Commentary on fraud, scams, scandals, and court cases.

The fight against Mary Kay Cosmetics gets some press

A fluff piece about a Mary Kay Cosmetics distributor in the Springfield News Sun this morning mentions my website, The fluff piece focuses on a woman who drives a “Mary Kay car” and reportedly has good pay. Yet at this woman’s level in the distributorship chain, she is probably making less than $20,000 a year.

Here’s the mention of my consumer education site:

The Web site, established by Tracy Coenen, a forensic accountant and former sales consultant, offers opinions and experiences from women who have been members of the sales force and opted out.

On the site, Coenen listed her major concerns about what she believes is a multi-level marketing operation. “Incomplete information given during the recruiting process, unsubstantiated earnings claims, and pushing large quantities of inventory on new recruits” round out her list.

Willa Eichelman, a division chief with the Air Force at Wright Patterson Air Force Base and Enon resident, has heard the claims, but feels every woman involved can make her own decision. Working as a sales consultant under Stevens for the past year, Eichelman said she did not feel forced to take on a large inventory she could not afford.

She decided to carry an inventory so she could fill customer orders immediately. “It’s a personal business decision. It was suggested to me when I started, but not required,” she said.

The problem with the “optional” inventory, is that so many women are strongly led to believe they cannot succeed without it. And who goes into business to fail? New consultants are frequently overloaded with too much product, and it sits on the shelves due to the very small market of actual retail customers.


  1. Peter Camper

    ” . . . probably making less than $20,000 a year .?” Which is to say, you haven’t the *slightest* clue what she’s actually pulling down. Seriously, Ms Coenen, stop blowing smoke and start citing facts. MLM is a scam and it deserves to be fully understood by EVERYONE exposed to it but your vaguely nebulous, yet thoroughly VENOMOUS handwavium is even more despicable than the unobtanium peddled by the MLM hucksters.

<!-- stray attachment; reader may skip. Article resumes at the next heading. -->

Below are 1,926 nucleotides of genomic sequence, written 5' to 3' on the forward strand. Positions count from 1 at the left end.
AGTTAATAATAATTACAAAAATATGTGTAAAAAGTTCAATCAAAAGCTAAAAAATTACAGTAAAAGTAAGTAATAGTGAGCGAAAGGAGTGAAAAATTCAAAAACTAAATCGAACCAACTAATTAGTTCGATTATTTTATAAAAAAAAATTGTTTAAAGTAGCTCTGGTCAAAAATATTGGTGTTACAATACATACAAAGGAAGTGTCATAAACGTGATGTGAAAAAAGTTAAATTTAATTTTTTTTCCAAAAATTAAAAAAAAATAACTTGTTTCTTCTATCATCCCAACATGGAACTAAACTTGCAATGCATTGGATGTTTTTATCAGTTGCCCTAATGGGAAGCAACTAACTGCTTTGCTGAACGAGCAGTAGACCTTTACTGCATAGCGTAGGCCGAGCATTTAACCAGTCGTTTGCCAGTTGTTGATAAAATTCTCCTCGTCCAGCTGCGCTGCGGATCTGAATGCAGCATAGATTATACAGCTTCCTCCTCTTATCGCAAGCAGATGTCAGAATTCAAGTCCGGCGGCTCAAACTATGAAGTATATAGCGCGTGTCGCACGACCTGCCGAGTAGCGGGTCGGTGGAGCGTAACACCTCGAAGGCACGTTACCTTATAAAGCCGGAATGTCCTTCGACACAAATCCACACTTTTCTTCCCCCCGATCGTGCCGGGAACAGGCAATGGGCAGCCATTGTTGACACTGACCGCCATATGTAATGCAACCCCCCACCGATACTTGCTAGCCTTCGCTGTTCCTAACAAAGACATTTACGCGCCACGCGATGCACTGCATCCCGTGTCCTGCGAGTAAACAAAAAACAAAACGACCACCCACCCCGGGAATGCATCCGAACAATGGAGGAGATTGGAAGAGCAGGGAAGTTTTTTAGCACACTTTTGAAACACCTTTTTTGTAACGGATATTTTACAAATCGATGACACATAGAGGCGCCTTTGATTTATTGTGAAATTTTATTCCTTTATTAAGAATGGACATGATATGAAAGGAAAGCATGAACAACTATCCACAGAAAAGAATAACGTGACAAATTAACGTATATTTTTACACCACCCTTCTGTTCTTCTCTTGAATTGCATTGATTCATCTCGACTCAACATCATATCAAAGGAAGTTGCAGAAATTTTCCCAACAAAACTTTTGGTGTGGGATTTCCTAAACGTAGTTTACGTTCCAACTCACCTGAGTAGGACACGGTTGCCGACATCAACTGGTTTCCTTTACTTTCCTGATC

Numbers please? You /claim/ to be a forensic accountant but you, in another article express that as effectively as a high school sophomore. Master the English Language, learn to count past ten without pulling off your shoes THEN feel free to come back once you’ve mastered the basic skill set.

    Meantimes, save the spite for your own inadequacies.

    All the best,


  2. Tracy Coenen

    Yes, Peter, I know exactly how much she is making. The numbers are simple, even though MK won’t release them because it would show what an awful “opportunity” they’re offering. At this not-so-free car level cited in the article, women are making about $20,000 a year. I’ve had plenty of women produce their numbers for me, and there is also a simple formula to calculate this. A this level, the car driver’s team must order $96,000 wholesale from the company per year. At an average commission rate of 20% (which is actually quite generous, as often they’re getting less than that), that would total $19,200 commissions per year. Some at this car level are making a bit more, but most are barely squeaking by with the minimum ordering needed. Sad, but true.

    And with women at this level easily putting in 50 hours a week or more, they’re making a whopping $7.38 per hour at this awesome job.

  3. Julie

    My friend is a MK consultant. The commission rate is 50%. AND, the consultant told me that on the other 50% for MK, 73% of it goes to consultants as rewards. So on the 100$ of products that I bought, it means that only 12$ goes to profit MaryKay, and on this 12$, an amount as to go on the product value. So our 100$ products value only about 5$ !!! Not impressed.

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